Republican Congressman Trent Franks of Glendale is resigning after House Speaker Paul Ryan told him to step down, based on "credible claims of misconduct" by two former female staffers.
Franks, a social conservative who has served eight terms in Congress, announced Thursday he's resigning as of Jan. 31, rather than face a House Ethics Committee investigation:
"In the midst of this current cultural and media climate, I am deeply convinced I would be unable to complete a fair House Ethics investigation before distorted and sensationalized versions of this story would put me, my family, my staff, and my noble colleagues in the House of Representatives through hyperbolized public excoriation. Rather than allow a sensationalized trial by media damage those things I love most, this morning I notified House leadership that I will be leaving Congress as of Jan. 31, 2018."
Franks said in a prepared statement that he recently learned the ethics committee was investigating his discussions of having a surrogate baby with the two former staffers. The staffers were uncomfortable with the conversation, he said.
"Due to my familiarity and experience with the process of surrogacy, I clearly became insensitive as to how the discussion of such an intensely personal topic might affect others," Franks said.
"I deeply regret that my discussion of this option and process in the workplace caused distress."
In a prepared statement, Ryan said he had presented "credible claims of misconduct" to Franks last week and told him he should resign.
Ryan said Franks did not deny the allegations.
Ryan referred the allegations to the House Ethics Committee last Friday.
"The speaker takes seriously his obligation to ensure a safe workplace in the House," the statement said.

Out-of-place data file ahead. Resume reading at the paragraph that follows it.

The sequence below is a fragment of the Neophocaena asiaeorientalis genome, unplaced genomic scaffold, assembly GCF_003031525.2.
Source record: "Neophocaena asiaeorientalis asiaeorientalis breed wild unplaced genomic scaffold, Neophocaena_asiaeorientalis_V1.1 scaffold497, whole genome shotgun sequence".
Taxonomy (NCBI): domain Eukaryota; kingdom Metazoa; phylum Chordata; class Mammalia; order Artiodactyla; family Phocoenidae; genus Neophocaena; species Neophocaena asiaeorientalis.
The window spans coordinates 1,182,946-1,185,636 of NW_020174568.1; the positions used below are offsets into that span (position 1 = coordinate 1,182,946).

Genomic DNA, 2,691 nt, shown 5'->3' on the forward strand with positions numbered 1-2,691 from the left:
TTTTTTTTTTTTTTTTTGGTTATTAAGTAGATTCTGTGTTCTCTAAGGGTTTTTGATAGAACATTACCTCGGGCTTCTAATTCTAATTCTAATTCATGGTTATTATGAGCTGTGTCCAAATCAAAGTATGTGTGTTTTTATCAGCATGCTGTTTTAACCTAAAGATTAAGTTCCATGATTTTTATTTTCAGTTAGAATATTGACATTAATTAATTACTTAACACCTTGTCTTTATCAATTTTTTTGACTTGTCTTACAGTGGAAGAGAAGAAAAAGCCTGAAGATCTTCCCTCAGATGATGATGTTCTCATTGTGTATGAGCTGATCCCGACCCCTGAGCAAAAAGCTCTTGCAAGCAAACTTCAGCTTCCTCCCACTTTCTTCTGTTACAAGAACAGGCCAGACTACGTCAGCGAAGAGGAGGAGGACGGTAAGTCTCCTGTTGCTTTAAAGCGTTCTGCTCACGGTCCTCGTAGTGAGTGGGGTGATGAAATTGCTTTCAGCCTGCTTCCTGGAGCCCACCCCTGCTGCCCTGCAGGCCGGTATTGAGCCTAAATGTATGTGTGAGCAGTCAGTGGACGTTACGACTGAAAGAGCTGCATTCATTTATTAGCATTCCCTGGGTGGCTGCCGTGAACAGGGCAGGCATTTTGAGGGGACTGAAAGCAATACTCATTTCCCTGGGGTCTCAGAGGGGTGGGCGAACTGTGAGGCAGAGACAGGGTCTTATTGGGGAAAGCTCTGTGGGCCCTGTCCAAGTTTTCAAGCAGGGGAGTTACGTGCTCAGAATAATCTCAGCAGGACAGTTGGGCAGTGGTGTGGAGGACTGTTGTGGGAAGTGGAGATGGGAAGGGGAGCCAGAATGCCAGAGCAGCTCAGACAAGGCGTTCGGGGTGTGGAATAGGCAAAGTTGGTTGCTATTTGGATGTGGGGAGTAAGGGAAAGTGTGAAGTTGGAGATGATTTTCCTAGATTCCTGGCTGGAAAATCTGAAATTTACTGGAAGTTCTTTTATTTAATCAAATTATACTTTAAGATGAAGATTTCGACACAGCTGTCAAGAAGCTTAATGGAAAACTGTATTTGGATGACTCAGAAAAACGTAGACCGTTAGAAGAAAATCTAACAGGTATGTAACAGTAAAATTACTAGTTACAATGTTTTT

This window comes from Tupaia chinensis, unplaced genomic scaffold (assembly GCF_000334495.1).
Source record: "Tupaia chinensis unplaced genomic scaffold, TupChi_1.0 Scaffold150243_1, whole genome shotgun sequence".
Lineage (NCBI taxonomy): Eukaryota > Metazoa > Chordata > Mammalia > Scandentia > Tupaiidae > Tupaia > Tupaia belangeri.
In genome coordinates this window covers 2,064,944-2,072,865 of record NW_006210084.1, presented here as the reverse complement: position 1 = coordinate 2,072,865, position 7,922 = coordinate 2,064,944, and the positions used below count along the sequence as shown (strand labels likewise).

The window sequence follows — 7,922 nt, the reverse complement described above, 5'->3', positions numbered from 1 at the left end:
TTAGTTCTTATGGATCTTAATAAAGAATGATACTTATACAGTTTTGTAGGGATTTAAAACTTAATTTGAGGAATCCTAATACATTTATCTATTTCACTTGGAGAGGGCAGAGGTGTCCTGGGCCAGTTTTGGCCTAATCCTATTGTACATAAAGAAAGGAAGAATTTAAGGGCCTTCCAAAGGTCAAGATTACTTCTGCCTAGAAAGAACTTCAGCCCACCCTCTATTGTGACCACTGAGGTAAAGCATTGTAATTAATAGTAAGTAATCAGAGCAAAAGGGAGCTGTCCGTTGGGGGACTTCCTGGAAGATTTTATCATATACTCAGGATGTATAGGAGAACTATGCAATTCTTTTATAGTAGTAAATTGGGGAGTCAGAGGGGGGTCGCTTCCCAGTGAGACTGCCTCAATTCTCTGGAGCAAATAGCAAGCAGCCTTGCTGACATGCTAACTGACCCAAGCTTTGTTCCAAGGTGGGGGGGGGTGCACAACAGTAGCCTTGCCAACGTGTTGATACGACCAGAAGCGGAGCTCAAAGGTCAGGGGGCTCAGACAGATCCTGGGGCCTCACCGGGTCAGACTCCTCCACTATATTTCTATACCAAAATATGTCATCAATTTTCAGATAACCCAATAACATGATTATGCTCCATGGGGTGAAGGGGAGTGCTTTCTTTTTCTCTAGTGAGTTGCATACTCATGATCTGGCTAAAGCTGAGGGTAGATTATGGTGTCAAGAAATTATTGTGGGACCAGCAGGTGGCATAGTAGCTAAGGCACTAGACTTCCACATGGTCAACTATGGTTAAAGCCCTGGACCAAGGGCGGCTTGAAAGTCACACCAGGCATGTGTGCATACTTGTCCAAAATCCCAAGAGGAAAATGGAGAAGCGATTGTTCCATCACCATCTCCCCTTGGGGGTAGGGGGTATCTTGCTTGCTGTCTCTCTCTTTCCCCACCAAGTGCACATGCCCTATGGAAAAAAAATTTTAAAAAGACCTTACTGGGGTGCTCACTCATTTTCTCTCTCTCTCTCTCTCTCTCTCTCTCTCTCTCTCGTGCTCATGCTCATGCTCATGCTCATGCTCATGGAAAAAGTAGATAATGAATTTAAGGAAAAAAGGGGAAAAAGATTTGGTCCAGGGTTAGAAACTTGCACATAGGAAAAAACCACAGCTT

Franks, an anti-abortion, family values congressman, has been dogged by rumors of inappropriate behavior for several years, according to several political operatives in Arizona.
Franks had planned to run for the U.S. Senate in 2012, going as far as booking a Phoenix hotel meeting room for the announcement. But it was abruptly canceled just hours before the scheduled start.
The 60-year-old Franks represents a safely Republican West Valley district. He is married and has two children.
Franks is one of the 50 richest members of Congress, with a net worth of $9.85 million, largely from an oil business, according to Roll Call.
Under Arizona law, Franks' constituents in the Eighth Congressional District will go to the polls four times next year to elect his successor.
The governor will have to call a special primary election within 80 to 90 days after Franks' resignation Jan. 31, with a special general election to fill the seat within 50 to 60 days after the primary.
The winner would run again in the regularly scheduled August primary and November general election.
Republican State Sen. Debbie Lesko of Peoria told 12 News Thursday evening she was interested in running for the Franks seat.
Earlier in the day, Democratic Minnesota Sen. Al Franken announced he would resign in the coming weeks after several women accused him of groping and sexually harassing them.
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